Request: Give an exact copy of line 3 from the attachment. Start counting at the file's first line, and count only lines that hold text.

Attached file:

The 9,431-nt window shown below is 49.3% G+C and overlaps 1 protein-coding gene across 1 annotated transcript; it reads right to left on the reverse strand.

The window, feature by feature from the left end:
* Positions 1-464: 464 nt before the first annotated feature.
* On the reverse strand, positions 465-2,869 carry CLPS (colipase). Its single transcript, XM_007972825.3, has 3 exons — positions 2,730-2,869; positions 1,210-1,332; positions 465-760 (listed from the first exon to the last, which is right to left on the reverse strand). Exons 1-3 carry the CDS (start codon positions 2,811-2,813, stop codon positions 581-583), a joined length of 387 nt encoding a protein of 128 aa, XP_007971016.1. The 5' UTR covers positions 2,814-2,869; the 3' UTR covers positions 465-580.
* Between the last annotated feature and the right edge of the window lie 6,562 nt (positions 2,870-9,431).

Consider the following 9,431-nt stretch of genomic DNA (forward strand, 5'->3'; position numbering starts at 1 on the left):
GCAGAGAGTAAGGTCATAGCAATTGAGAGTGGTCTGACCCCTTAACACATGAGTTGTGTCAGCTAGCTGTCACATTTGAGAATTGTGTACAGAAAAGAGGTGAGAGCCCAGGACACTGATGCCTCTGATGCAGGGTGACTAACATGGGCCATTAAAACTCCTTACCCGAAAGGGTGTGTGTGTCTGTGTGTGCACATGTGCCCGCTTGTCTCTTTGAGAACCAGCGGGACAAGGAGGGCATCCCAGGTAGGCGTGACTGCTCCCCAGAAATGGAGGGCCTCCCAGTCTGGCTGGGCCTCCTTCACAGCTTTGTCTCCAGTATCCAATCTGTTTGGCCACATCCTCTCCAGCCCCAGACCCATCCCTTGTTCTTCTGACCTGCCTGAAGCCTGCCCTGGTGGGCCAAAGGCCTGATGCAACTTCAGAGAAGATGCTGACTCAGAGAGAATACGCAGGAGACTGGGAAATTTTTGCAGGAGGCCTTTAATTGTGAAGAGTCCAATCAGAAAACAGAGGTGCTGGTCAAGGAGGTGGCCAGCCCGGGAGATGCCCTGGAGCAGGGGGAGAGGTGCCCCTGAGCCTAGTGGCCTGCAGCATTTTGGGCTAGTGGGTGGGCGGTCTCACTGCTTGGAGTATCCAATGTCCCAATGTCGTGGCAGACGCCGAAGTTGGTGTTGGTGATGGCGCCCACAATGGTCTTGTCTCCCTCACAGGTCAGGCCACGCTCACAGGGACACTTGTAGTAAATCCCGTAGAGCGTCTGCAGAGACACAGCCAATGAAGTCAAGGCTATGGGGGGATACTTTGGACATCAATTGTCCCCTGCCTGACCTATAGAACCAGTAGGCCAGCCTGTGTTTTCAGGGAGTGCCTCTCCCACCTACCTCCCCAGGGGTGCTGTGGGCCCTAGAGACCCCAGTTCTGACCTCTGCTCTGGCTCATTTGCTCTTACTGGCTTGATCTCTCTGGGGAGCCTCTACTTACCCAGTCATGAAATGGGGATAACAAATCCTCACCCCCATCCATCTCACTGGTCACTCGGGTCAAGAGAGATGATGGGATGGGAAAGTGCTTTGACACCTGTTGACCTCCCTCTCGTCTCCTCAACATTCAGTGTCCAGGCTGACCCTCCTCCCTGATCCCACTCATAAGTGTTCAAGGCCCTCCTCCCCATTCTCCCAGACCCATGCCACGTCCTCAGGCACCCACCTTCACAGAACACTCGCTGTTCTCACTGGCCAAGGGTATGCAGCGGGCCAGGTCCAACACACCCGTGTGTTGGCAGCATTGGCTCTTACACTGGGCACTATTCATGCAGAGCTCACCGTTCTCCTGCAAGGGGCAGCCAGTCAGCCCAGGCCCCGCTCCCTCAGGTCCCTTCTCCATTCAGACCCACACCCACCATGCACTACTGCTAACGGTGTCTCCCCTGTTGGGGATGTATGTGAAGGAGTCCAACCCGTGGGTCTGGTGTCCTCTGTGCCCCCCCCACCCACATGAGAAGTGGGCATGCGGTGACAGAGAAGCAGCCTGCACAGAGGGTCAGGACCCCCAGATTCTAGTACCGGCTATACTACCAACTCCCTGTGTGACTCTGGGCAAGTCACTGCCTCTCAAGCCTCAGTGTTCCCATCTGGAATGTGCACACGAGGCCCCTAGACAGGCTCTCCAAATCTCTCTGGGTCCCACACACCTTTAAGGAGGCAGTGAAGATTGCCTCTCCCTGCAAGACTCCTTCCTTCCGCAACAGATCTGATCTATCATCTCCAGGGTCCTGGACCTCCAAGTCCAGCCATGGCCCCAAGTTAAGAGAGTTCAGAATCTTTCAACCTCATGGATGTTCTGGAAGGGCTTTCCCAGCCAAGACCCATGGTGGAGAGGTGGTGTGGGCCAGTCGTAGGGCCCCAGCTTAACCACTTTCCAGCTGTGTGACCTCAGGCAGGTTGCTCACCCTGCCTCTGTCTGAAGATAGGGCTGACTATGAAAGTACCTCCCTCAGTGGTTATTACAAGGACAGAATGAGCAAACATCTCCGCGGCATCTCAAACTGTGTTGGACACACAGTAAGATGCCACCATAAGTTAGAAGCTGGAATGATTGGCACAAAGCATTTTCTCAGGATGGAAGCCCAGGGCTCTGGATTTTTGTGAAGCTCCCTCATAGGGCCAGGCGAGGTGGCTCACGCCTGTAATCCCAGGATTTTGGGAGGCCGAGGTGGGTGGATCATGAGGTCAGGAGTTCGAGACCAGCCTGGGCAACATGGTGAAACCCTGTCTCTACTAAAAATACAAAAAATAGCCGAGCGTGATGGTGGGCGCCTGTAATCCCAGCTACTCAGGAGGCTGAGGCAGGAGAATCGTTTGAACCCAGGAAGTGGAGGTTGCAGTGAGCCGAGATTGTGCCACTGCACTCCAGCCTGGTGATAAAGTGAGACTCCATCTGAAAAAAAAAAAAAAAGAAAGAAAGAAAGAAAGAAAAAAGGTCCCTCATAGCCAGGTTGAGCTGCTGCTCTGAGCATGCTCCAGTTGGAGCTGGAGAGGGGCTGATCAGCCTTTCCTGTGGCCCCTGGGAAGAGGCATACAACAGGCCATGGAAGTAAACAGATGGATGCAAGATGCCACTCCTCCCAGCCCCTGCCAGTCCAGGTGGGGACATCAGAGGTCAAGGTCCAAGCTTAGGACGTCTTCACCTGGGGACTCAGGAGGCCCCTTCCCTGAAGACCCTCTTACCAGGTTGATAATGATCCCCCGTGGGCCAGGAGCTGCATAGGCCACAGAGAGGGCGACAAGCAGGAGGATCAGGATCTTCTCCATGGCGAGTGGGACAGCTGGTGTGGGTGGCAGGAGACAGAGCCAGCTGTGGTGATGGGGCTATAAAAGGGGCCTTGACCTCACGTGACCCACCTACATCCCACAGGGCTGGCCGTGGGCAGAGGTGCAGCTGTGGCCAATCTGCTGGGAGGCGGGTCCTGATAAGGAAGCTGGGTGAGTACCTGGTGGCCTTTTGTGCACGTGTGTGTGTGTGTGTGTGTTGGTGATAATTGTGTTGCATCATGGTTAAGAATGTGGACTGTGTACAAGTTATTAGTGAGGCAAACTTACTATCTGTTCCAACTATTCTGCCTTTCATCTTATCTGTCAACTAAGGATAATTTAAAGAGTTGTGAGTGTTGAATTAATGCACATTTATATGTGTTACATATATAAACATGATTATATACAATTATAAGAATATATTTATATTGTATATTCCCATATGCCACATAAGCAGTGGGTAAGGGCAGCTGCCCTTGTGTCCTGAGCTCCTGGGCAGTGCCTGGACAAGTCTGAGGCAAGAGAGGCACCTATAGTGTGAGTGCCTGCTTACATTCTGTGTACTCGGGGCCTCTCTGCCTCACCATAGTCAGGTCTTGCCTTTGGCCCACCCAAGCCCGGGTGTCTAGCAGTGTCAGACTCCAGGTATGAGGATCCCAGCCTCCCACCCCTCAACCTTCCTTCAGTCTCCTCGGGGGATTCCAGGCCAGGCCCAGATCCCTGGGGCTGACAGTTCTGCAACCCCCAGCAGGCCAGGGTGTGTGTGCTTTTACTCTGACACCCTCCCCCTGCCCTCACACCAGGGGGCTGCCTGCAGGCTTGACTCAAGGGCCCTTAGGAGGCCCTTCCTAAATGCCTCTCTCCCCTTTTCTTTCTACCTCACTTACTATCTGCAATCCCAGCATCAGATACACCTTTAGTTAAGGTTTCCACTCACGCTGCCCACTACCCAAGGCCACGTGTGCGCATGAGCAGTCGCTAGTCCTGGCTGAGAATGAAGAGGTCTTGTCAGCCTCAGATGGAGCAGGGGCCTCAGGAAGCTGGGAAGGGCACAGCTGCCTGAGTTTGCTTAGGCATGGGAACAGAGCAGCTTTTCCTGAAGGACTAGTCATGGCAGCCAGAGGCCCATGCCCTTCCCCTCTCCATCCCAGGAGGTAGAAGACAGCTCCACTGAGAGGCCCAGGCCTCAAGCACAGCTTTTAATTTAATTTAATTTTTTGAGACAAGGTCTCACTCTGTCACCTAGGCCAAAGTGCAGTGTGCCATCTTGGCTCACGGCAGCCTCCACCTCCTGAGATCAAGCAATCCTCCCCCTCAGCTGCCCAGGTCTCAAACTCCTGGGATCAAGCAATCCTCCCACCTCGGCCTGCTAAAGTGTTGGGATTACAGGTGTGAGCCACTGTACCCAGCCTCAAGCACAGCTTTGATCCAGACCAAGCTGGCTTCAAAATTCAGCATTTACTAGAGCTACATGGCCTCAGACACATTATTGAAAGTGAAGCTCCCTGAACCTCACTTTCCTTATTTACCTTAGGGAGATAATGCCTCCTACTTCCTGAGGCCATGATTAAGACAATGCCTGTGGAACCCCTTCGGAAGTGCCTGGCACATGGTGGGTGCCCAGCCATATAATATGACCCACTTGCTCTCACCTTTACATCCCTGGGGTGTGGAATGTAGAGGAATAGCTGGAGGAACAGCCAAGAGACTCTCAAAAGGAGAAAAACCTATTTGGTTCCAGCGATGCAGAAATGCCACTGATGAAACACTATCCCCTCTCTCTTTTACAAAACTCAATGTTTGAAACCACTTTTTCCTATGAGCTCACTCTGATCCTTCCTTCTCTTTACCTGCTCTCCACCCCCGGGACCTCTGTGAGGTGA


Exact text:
* Positions 1-464: 464 nt before the first annotated feature.